Many Californians recall the tragic June 2015 balcony collapse at the Library Garden apartment complex in Berkeley, which took the lives of five Irish students and a California resident, and resulted in severe injuries to others. Following the incident, at least 13 lawsuits were filed against the apartment owners and various other parties involved in the design and construction of the apartments and their balconies.

Dry Rot and Inadequate Materials May Have Played a Role in Collapse

Several lawsuits allege that the suspect balcony was poorly constructed, sustained dry rot, and that various parties knew or should have known about the problems, but failed to take any steps to address the dangers. Some reports also indicate that the suspect apartment balcony may actually have been constructed according to building codes, but that poor workmanship in the waterproofing of the balcony resulted in water damage that caused the balcony to rot and eventually collapse.

Other Apartment Owners Are Assessing Their Own Vulnerability

Prudent apartment owners around the state have begun to review their own construction and maintenance records to determine if they are vulnerable to claims. Some apartment owners (and owners of commercial properties) are also trying to determine if they have potential claims against suppliers and contractors who may have used substandard techniques or materials during the construction process.

Berkeley Apartment Builder May Have Had Earlier Undisclosed Problems

As litigation regarding the Berkeley balcony collapse moved forward, various parties discovered that the firm that constructed the Berkeley apartment complex had faced other claims and, in previous years, had paid out some $26.5 million dollars in construction defect settlements. Legal experts point out that while California law requires architects and engineers to disclose any settlements or judgments related to their professional capacities, there is no such requirement for construction contractors. Currently, therefore, one can be dealing with a contractor whose past practices have been called into question and never know it.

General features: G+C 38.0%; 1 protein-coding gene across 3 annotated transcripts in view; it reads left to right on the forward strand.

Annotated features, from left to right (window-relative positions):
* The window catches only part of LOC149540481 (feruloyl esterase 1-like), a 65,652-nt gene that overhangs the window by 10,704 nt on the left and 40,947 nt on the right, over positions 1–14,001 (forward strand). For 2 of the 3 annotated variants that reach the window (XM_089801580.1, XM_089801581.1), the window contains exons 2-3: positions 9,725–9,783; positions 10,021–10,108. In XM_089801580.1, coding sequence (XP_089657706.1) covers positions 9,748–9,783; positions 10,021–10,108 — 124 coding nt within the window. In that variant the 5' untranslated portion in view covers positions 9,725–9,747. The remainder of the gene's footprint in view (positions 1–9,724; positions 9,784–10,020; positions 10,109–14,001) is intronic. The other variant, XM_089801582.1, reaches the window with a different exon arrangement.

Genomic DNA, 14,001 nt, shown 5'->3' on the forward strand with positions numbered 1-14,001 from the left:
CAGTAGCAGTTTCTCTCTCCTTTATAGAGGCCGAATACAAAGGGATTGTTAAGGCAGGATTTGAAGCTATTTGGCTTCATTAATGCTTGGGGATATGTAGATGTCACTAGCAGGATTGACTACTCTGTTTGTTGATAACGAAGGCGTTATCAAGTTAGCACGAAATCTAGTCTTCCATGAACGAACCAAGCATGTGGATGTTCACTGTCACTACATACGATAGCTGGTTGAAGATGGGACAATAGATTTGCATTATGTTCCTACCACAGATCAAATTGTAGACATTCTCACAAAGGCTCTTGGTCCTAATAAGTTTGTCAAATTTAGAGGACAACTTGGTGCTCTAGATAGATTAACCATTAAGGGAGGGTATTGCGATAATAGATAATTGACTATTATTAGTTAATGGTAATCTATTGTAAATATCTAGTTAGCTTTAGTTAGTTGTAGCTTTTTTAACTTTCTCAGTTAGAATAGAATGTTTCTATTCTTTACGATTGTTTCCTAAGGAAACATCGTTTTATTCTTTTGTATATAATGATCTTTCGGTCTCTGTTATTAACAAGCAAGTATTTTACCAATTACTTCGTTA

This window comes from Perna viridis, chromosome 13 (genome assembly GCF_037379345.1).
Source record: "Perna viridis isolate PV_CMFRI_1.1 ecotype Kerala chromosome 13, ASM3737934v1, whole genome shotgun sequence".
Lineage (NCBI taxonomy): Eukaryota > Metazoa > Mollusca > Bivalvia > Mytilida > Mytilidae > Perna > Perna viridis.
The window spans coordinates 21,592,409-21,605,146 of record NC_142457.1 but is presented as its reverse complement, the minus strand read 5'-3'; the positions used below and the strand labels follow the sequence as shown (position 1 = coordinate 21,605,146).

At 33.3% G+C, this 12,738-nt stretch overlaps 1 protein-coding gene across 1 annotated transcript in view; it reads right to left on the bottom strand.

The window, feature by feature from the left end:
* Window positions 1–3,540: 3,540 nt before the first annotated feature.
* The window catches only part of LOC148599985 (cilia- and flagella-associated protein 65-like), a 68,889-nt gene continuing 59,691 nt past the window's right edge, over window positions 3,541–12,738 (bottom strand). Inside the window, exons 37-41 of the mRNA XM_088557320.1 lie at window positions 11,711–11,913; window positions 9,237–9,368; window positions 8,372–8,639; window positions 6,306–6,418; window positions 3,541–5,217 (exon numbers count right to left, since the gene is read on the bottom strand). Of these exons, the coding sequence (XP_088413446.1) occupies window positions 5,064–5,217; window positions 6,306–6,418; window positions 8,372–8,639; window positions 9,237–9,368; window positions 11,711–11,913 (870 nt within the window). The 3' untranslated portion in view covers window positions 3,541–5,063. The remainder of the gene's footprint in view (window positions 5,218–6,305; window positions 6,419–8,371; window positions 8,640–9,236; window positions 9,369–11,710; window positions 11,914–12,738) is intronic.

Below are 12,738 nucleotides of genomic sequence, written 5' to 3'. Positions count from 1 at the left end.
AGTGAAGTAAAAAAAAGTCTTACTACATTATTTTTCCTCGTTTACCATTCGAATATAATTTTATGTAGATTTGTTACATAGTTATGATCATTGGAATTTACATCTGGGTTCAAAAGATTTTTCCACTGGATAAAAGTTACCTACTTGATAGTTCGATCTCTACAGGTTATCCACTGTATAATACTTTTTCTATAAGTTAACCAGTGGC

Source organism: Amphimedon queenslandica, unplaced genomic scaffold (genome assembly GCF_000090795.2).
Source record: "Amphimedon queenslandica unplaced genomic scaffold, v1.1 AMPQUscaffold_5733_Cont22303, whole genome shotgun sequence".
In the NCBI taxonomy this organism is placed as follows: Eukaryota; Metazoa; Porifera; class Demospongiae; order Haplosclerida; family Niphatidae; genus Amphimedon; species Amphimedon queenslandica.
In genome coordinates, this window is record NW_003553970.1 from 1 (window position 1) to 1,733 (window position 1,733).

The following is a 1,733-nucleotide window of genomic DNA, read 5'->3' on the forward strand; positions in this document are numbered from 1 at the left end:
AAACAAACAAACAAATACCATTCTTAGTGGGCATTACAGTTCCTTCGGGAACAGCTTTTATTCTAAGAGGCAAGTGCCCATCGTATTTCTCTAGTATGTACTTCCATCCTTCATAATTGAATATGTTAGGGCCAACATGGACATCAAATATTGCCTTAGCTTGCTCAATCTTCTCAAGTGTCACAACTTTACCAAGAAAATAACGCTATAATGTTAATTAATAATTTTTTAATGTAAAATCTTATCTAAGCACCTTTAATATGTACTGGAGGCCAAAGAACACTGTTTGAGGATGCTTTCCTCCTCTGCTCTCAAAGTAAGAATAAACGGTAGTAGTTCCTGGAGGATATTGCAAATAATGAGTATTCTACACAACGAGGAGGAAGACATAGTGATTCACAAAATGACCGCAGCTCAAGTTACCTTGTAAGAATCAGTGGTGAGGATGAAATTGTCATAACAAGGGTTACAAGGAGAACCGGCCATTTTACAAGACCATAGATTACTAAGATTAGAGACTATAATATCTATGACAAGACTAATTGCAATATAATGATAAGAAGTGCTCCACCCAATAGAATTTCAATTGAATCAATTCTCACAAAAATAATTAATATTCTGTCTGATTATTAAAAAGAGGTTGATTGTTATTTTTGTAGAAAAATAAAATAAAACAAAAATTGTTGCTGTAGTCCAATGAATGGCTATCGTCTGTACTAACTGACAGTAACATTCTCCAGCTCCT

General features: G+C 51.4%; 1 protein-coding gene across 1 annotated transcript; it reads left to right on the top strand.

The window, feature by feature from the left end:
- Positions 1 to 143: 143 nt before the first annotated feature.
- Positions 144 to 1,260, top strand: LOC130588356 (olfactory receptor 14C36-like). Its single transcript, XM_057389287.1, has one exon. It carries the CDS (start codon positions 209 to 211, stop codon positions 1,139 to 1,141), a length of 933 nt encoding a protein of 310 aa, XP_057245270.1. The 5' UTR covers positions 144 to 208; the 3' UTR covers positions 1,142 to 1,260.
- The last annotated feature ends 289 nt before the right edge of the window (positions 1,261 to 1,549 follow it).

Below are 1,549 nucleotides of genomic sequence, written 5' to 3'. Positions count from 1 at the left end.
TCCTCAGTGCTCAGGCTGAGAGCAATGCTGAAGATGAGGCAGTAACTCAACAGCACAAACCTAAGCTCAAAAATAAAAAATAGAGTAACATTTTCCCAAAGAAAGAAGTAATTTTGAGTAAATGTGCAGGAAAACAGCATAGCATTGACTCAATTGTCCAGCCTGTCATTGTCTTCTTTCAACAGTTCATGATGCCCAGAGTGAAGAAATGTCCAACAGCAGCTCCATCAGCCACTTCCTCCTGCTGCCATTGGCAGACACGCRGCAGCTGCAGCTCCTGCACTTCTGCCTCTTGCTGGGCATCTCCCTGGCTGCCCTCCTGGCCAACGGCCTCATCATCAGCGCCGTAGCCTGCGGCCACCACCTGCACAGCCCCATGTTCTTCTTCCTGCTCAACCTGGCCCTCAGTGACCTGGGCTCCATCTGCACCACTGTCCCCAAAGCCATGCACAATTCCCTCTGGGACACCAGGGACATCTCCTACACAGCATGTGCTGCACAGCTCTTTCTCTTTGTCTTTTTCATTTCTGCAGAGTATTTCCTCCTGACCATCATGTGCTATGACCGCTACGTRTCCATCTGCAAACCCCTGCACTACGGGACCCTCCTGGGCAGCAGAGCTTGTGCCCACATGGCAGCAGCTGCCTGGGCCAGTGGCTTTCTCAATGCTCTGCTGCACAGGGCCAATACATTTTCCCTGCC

Proposed Law Would Require Disclosure of Settlements

All that may soon change. State senators Jerry Hill and Loni Hancock have introduced SB 465 which, among other things, would require disclosure of settlements and adverse matters by construction contractors. On August 10, 2016, one of the survivors of the balcony collapse testified in front of a California legislative committee regarding the proposed law. According to one report, she tearfully noted that she and her friends had been celebrating her 21st birthday on the day of the tragedy. Now, instead of a day of joy for her, the date now marks the anniversary of the death of her friends.

Real Estate Ownership Requires Ongoing Vigilance

As recently reported, some municipalities now require regular inspection of apartment balconies and other areas on a regular basis. Owners of commercial structures should be concerned as well. All landlords have a responsibility to maintain their rental properties in reasonably safe condition and good repair for their tenants. The time to act is before the next tragedy, not after it.

Construction Defects Often Involve Complex Legal Issues

Any dispute related to construction defects will likely involve one or more complex legal issues. Having experienced, aggressive legal counsel on your side is ordinarily a key to success in any such dispute. For years now, CKB VIENNA LLP has represented landowners, property owners, construction contractors, construction professionals, and others in all sorts of disputes related to California properties. Our team understands the complexity of the issues and stands ready to represent you aggressively. We have offices in Rancho Cucamonga, San Bernardino, and Los Angeles. Contact us by telephone at 909.980.1040 or complete our online form.

Comment